Keeping a commitment is more important than your own convenience. I will explain, by way of a story.
My nephew, Val Abaté, who is a senior in high school, normally rides home with me when I go to his varsity soccer games. On one particular night I showed up for his game and he said that he would NOT be riding home with me tonight, because he was in charge of the equipment getting back to school (along with his coach and one other player).
Val had made a commitment.
He was planning on taking the bus, but then, after a few minutes passed, he said he was going to check with somebody else to see if they could take over his responsibility instead.
A little while later I mentioned to him quietly, as the game was going on, that keeping his commitment was more important then the convenience of getting a ride home with me.
He ended up taking the bus and following through on his commitment.
I am proud of this kid for many reasons, and this was a prime example of one.
Very often, we human beings will take the path of least resistance, or we will switch gears midstream to ditch our responsibility, because it all of a sudden becomes inconvenient for us. Of course, common sense comes into play here, as well.
I realize that there are often extenuating circumstance, where to switch gears is completely appropriate, in favor of convenience. However, I think that there's a cultural issue in our society, in general, where we will back out of a commitment needlessly. This includes commitments that we make to ourselves.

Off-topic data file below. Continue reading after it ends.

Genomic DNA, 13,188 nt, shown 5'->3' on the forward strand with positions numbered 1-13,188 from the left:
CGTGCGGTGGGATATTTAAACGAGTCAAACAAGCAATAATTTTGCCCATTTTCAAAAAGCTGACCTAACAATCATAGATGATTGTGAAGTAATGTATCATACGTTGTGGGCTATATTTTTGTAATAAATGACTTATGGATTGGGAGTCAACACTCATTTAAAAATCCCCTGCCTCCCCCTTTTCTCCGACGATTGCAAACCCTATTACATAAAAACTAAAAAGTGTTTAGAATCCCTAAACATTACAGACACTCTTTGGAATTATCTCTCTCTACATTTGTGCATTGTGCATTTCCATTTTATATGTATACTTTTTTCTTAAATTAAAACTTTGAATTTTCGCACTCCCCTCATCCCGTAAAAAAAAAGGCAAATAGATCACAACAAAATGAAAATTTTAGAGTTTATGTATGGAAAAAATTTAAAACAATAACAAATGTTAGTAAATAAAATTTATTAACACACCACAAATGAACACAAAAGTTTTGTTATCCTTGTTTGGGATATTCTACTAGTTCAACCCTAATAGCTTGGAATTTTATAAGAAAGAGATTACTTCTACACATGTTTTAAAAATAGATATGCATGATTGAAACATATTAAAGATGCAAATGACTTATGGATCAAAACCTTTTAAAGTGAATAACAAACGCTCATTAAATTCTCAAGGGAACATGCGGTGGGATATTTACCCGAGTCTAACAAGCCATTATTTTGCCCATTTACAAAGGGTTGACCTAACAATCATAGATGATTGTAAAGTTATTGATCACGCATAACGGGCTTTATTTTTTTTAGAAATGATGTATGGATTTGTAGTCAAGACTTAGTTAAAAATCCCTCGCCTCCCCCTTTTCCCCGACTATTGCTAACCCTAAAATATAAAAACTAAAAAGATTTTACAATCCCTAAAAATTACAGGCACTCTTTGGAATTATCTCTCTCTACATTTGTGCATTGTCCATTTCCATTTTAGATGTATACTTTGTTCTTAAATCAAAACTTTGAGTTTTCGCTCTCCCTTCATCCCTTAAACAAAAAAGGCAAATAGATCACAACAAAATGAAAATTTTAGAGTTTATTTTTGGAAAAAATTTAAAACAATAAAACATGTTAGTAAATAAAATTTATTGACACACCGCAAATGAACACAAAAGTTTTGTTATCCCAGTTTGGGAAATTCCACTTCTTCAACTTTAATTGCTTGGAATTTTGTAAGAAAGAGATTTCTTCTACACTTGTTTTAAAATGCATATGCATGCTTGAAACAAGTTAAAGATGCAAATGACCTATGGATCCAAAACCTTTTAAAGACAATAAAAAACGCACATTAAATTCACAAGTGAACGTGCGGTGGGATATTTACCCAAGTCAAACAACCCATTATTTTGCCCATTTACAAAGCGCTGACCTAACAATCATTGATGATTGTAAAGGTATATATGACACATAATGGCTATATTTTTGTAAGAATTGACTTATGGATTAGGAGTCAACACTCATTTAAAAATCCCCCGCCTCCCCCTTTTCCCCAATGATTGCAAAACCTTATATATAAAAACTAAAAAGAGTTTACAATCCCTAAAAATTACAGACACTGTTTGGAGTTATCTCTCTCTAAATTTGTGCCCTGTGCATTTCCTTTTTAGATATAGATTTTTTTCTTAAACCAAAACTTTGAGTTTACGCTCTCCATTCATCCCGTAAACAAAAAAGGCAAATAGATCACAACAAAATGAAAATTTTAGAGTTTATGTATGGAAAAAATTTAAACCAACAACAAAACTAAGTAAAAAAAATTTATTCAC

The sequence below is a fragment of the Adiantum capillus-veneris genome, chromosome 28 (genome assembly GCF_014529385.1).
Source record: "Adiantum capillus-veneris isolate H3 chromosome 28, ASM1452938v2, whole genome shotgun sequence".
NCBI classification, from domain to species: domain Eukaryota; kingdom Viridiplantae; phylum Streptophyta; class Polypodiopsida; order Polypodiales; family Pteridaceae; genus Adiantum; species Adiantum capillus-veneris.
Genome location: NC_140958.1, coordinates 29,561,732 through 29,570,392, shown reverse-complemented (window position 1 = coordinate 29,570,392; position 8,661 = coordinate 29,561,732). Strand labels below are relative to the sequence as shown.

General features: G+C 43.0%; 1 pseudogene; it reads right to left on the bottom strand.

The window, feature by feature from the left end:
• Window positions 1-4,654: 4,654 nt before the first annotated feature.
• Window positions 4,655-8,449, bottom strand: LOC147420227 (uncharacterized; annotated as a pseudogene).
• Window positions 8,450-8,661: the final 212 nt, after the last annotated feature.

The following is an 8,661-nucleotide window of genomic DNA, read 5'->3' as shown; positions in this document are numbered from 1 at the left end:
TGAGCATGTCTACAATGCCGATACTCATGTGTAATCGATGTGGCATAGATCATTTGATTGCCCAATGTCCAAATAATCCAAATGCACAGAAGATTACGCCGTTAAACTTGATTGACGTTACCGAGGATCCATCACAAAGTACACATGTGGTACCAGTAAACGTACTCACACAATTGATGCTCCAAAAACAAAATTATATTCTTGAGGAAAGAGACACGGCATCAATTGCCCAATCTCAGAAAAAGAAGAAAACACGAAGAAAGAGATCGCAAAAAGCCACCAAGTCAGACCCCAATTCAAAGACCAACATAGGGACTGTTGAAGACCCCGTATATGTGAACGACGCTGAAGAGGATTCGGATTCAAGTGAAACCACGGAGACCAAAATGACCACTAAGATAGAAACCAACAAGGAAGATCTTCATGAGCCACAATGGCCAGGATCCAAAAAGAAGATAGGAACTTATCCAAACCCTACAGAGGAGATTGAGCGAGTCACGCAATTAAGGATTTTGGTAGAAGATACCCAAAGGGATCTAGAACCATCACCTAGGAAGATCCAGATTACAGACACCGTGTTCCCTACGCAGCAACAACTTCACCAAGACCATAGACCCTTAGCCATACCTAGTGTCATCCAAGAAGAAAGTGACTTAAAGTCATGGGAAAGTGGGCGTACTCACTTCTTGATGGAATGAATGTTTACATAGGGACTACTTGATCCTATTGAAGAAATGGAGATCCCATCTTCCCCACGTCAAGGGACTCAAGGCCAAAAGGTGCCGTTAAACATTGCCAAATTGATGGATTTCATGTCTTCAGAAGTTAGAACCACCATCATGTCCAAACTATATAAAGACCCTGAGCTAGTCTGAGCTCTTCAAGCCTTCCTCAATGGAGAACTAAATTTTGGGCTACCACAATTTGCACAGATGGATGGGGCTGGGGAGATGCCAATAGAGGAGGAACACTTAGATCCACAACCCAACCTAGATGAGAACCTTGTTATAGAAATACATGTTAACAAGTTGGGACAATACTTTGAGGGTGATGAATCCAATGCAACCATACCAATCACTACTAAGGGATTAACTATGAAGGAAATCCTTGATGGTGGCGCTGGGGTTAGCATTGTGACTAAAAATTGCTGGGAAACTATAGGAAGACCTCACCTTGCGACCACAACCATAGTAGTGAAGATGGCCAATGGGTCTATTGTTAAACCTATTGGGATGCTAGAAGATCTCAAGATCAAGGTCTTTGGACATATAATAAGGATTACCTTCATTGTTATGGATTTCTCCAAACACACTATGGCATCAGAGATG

A couple years ago, I met a guy who was wearing a wristband that says "because I said I would".
Long story, short, we got into a conversation about commitment.
He ended up giving his wristband to me.
The timing was perfect.
I met that guy on a boating trip in the San Diego harbor, just after I made a choice to start getting more fit and healthy. I knew that it was going to be a challenge to keep the promises I had made to myself, so this wristband - which is still on my wrist today - has been a very good reminder for me that I follow through because I said I would.
Brilliant, talented, gifted and successful people abound.
And yet, I see, time and again, that this simple characteristic seems to be dying in our culture.
In our fast-paced and competitive world today, we can set ourselves apart by being the person who does what they say they are going to do.
We can be that person who stands in integrity.
Very often, word and deed do not match up.
Those who get ahead in this life, are often the same people who stand firmly in their own integrity. We teach people to trust us, to count on us, or to see us as incompetent, or wishy-washy.
Tom Peters, Author of in "Search Of Excellence", said something that stuck with me when I was younger, starting out in business.
I was at a conference he spoke at.
Tom said something to this effect: "you are either distant or you are extinct".
In business and in life it's integrity and commitment that make an impact, gets noticed, therefore making a difference in building trusted, and loyal relationships. And in business today, those two cornerstones are the coin of the realm for us all.
I would love to hear examples from your life that illustrate how you have stepped up to keep a commitment you made, even when it was inconvenient. I'd love to hear everyday examples from your life, including your children, your friends, family, coworkers.
Thank you for stopping by.